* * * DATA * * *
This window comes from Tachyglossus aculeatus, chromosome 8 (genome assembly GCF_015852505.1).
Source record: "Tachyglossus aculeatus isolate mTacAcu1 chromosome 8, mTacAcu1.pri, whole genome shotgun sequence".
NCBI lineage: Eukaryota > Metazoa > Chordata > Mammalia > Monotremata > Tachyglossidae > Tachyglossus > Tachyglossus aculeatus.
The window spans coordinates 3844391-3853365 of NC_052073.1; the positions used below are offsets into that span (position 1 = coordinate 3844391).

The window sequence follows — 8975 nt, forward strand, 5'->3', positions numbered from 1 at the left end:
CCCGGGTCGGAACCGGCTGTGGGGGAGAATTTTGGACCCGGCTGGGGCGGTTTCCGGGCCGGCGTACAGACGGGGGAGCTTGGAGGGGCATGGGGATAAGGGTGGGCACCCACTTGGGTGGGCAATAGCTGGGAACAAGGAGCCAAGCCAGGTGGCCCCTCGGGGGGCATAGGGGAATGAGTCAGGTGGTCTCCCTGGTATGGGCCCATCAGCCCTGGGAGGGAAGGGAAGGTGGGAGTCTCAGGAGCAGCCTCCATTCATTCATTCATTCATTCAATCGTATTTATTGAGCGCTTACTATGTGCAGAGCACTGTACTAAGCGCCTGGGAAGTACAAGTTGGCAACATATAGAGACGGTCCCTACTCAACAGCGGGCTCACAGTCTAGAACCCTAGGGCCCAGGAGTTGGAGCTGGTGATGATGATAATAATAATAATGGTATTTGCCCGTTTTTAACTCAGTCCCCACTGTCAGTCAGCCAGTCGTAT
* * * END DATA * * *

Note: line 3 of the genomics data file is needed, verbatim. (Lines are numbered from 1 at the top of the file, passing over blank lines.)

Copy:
NCBI lineage: Eukaryota > Metazoa > Chordata > Mammalia > Monotremata > Tachyglossidae > Tachyglossus > Tachyglossus aculeatus.